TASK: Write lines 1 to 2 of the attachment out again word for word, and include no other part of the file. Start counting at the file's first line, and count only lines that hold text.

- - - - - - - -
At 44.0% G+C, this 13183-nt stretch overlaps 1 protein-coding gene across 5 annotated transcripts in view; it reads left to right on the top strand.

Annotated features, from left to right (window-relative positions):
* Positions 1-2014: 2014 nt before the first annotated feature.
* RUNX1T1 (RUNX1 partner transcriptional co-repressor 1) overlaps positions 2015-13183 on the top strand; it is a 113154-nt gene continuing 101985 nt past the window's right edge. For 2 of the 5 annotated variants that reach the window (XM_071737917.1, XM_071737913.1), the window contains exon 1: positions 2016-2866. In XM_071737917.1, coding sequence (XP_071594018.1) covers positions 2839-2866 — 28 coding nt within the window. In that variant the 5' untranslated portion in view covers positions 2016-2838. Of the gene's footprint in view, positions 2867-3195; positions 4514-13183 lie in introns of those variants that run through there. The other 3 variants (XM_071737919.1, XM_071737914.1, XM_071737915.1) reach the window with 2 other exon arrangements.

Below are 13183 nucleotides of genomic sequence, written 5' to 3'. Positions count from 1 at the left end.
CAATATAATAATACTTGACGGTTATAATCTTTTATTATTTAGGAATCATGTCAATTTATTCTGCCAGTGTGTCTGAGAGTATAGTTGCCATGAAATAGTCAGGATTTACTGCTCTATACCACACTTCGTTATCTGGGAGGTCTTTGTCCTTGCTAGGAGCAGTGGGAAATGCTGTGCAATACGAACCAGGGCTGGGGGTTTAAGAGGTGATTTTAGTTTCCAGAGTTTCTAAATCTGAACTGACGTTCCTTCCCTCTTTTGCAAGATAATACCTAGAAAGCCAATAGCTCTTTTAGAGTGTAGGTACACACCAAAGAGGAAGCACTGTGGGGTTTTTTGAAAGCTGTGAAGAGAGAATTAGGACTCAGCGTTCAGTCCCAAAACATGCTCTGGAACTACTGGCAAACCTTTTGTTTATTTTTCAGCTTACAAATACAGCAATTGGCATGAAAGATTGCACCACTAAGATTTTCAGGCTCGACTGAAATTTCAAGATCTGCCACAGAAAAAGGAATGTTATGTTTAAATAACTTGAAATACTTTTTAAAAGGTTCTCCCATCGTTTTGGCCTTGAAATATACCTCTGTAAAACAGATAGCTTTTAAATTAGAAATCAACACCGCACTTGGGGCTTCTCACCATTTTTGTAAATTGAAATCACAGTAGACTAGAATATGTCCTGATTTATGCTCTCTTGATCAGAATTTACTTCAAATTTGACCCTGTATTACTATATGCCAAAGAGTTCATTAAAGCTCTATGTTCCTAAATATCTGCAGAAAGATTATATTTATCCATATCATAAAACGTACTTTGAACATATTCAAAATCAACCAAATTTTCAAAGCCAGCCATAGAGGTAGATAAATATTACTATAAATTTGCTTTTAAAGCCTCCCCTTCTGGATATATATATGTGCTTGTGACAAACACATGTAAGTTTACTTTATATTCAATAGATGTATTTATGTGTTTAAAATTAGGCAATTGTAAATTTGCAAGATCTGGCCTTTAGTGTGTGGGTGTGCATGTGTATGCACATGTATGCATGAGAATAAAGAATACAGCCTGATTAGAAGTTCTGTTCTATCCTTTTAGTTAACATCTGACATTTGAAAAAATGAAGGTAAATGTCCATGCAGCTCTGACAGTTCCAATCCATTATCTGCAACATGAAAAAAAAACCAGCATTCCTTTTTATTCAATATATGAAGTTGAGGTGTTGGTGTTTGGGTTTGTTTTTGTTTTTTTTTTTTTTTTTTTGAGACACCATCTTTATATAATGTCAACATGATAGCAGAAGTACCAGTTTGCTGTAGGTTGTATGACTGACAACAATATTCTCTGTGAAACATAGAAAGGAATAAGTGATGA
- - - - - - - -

At 44.0% G+C, this 13183-nt stretch overlaps 1 protein-coding gene across 5 annotated transcripts in view; it reads left to right on the top strand.

Annotated features, from left to right (window-relative positions):